January 5, 2014

The details of evil, soothed by a perception that all is chaos.

"Survival was a moral as well as a physical struggle. A woman doctor wrote to a friend in June 1933 that she had not yet become a cannibal, but was 'not sure that I shall not be one by the time my letter reaches you.' The good people died first. Those who refused to steal or to prostitute themselves died. Those who gave food to others died. Those who refused to eat corpses died. Those who refused to kill their fellow man died. Parents who resisted cannibalism died before their children did."

Ta-Nehisi Coates quotes the passage from "The Bloodlands" that made him shut off his MP3 even though, as he puts it, he "generally ha[s] a strong stomach when it come to reading about evil." Coates goes on to say:
Somewhere between 5.5 and 8 million people died during the famine. "The classic case of Soviet genocide," Rafal Lemkin would call it....

The Soviet Union pitched itself in opposition to the racism of Nazi Germany, and even America. There's a Stalin-era film, which I'm dying to see, in which the American heroine gives birth to a black child and finds peace in the Soviet Union. But it is hard not to look at Ukraine, or look at dekulakization, or look at the Polish operation, or the Latvian operation, and not see — if not racism — a lethal ethnic bias....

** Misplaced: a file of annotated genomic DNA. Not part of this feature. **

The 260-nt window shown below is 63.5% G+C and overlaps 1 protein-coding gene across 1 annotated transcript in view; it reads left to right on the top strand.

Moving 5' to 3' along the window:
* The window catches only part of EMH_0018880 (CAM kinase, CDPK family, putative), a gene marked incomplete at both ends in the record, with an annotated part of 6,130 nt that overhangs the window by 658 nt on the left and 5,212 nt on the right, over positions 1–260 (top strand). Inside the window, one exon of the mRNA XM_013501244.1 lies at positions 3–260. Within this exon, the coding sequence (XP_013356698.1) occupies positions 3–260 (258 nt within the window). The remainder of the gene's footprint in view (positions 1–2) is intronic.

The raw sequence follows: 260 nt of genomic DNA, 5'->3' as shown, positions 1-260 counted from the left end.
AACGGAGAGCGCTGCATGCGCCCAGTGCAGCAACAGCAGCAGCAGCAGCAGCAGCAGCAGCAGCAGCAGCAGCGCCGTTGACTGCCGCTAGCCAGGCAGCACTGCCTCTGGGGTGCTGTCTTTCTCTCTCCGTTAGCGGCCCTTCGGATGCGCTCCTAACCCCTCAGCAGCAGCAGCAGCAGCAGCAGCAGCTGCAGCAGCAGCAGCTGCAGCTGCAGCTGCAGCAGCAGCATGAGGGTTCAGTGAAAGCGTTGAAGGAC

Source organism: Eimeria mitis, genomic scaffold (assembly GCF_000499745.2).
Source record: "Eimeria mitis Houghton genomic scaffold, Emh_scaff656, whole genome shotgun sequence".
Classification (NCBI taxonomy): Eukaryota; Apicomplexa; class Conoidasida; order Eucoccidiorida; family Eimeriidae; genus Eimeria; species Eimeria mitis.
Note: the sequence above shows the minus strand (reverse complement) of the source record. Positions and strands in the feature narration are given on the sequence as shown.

We are taught that World War II was a battle between good guys and bad guys. I came out of that notion some years ago. But there's a difference between feeling something to be generally true, and being confronted with it in all the detail. It really is chaos out there. It's always been chaos out there.
That's a fascinating mental journey Coates makes from evil to chaos. The evil is so horrible that he turns off the audiobook, then he cogitates his way to: It's all, always, chaos.

In that progression of thoughts, the idea of chaos is soothing, an escape from detail: Why, there's no pattern to be perceived here at all! He'd thought it was good guys and bad guys, but Stalin as one of the good guys is not a notion you can stay in, and he'd come out of that notion some years ago.

Having emerged, where could he go? The details pile up. One is confronted with so many details.  Where do you go? The notion Ta-Nehisi Coates comes into is chaos. It's really chaos, always chaos. To look at the details and interpret them as chaos is to free yourself from the perception of details and even of patterns.

All is always chaos may feel like a refuge at the end of a blog post, but, like good guys and bad guys, it's no place to stay.

163 comments:

El Pollo Raylan said...

"Maximum disorder was our equilibrium."
- T.E. Lawrence ("Seven Pillars of Wisdom", 1926)